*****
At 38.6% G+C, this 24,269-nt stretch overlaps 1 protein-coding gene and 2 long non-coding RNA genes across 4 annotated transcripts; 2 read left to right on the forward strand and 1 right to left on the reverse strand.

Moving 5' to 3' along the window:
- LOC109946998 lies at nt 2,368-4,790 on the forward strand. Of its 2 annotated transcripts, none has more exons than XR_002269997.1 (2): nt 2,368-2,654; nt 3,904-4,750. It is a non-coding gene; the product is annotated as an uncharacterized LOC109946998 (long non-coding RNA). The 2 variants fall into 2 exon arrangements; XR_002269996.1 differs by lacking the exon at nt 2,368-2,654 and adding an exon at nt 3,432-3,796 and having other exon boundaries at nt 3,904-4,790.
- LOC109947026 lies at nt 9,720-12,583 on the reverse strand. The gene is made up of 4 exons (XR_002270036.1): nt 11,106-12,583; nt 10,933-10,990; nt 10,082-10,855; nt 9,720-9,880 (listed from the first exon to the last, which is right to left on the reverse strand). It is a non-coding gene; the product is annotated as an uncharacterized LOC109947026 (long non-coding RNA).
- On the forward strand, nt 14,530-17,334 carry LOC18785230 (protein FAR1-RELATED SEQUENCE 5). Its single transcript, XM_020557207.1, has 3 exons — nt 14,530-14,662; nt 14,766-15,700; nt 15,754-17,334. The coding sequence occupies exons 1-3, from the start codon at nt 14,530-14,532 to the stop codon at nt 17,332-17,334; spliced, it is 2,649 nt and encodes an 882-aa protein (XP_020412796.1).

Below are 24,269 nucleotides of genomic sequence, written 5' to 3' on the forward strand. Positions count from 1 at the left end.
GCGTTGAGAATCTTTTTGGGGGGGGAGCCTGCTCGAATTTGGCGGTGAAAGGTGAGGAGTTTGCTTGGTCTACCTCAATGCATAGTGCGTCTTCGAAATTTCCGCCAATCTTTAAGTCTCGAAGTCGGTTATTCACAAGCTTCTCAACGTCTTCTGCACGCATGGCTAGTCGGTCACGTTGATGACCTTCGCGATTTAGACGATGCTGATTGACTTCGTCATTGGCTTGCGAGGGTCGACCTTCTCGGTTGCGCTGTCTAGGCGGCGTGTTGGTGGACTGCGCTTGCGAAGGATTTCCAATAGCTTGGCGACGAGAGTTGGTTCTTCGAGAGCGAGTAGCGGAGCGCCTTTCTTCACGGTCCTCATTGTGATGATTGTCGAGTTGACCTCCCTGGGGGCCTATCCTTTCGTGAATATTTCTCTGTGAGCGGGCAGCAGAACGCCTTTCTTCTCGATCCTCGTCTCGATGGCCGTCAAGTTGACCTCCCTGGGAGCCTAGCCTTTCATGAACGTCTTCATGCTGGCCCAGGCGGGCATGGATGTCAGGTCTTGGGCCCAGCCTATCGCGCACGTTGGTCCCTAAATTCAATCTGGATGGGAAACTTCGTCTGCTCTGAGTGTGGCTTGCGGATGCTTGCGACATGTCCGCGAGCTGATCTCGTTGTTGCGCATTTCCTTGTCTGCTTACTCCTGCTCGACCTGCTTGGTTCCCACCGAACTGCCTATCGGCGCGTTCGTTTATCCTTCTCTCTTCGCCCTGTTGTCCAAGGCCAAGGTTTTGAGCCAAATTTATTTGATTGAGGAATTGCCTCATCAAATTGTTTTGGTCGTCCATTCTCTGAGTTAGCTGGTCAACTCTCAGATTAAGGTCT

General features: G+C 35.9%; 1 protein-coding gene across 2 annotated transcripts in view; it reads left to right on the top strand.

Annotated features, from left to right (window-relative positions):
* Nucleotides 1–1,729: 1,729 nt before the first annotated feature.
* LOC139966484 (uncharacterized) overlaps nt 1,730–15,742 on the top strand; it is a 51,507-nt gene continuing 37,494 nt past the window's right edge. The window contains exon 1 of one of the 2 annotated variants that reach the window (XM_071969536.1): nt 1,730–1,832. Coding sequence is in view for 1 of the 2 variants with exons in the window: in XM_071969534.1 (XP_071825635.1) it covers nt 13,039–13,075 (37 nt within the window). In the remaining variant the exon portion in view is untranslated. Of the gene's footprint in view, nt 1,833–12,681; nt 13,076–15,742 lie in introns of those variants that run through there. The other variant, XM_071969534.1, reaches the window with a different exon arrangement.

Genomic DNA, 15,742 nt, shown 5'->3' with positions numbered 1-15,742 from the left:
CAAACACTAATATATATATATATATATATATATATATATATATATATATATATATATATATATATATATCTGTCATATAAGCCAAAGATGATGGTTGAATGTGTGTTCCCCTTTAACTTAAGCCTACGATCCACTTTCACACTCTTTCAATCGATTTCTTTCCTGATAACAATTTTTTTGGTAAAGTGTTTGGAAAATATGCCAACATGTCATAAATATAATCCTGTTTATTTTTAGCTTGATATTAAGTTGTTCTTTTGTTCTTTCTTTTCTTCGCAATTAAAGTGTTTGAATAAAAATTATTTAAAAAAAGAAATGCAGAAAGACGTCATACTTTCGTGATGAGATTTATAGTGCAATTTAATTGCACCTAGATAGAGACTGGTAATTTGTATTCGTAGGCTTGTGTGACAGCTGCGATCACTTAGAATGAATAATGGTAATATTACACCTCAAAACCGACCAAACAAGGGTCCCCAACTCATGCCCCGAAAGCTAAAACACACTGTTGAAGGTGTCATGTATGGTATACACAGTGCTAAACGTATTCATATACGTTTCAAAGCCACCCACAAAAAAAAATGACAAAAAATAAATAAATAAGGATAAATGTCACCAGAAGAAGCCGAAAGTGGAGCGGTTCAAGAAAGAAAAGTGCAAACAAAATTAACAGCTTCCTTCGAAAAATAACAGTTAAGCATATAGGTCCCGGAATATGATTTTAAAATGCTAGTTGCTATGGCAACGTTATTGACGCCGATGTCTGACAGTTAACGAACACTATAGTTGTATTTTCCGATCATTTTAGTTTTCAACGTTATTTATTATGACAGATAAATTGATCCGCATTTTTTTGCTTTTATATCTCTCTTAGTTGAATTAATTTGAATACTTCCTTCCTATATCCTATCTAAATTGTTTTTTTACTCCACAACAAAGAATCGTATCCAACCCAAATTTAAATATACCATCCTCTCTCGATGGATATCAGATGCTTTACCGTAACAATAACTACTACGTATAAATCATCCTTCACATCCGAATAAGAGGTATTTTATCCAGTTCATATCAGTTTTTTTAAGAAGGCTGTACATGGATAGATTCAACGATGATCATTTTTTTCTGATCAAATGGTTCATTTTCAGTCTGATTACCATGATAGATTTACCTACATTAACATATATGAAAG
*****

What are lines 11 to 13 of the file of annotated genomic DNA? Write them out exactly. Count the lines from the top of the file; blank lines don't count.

* LOC139966484 (uncharacterized) overlaps nt 1,730–15,742 on the top strand; it is a 51,507-nt gene continuing 37,494 nt past the window's right edge. The window contains exon 1 of one of the 2 annotated variants that reach the window (XM_071969536.1): nt 1,730–1,832. Coding sequence is in view for 1 of the 2 variants with exons in the window: in XM_071969534.1 (XP_071825635.1) it covers nt 13,039–13,075 (37 nt within the window). In the remaining variant the exon portion in view is untranslated. Of the gene's footprint in view, nt 1,833–12,681; nt 13,076–15,742 lie in introns of those variants that run through there. The other variant, XM_071969534.1, reaches the window with a different exon arrangement.

Genomic DNA, 15,742 nt, shown 5'->3' with positions numbered 1-15,742 from the left:
CAAACACTAATATATATATATATATATATATATATATATATATATATATATATATATATATATATATATCTGTCATATAAGCCAAAGATGATGGTTGAATGTGTGTTCCCCTTTAACTTAAGCCTACGATCCACTTTCACACTCTTTCAATCGATTTCTTTCCTGATAACAATTTTTTTGGTAAAGTGTTTGGAAAATATGCCAACATGTCATAAATATAATCCTGTTTATTTTTAGCTTGATATTAAGTTGTTCTTTTGTTCTTTCTTTTCTTCGCAATTAAAGTGTTTGAATAAAAATTATTTAAAAAAAGAAATGCAGAAAGACGTCATACTTTCGTGATGAGATTTATAGTGCAATTTAATTGCACCTAGATAGAGACTGGTAATTTGTATTCGTAGGCTTGTGTGACAGCTGCGATCACTTAGAATGAATAATGGTAATATTACACCTCAAAACCGACCAAACAAGGGTCCCCAACTCATGCCCCGAAAGCTAAAACACACTGTTGAAGGTGTCATGTATGGTATACACAGTGCTAAACGTATTCATATACGTTTCAAAGCCACCCACAAAAAAAAATGACAAAAAATAAATAAATAAGGATAAATGTCACCAGAAGAAGCCGAAAGTGGAGCGGTTCAAGAAAGAAAAGTGCAAACAAAATTAACAGCTTCCTTCGAAAAATAACAGTTAAGCATATAGGTCCCGGAATATGATTTTAAAATGCTAGTTGCTATGGCAACGTTATTGACGCCGATGTCTGACAGTTAACGAACACTATAGTTGTATTTTCCGATCATTTTAGTTTTCAACGTTATTTATTATGACAGATAAATTGATCCGCATTTTTTTGCTTTTATATCTCTCTTAGTTGAATTAATTTGAATACTTCCTTCCTATATCCTATCTAAATTGTTTTTTTACTCCACAACAAAGAATCGTATCCAACCCAAATTTAAATATACCATCCTCTCTCGATGGATATCAGATGCTTTACCGTAACAATAACTACTACGTATAAATCATCCTTCACATCCGAATAAGAGGTATTTTATCCAGTTCATATCAGTTTTTTTAAGAAGGCTGTACATGGATAGATTCAACGATGATCATTTTTTTCTGATCAAATGGTTCATTTTCAGTCTGATTACCATGATAGATTTACCTACATTAACATATATGAAAG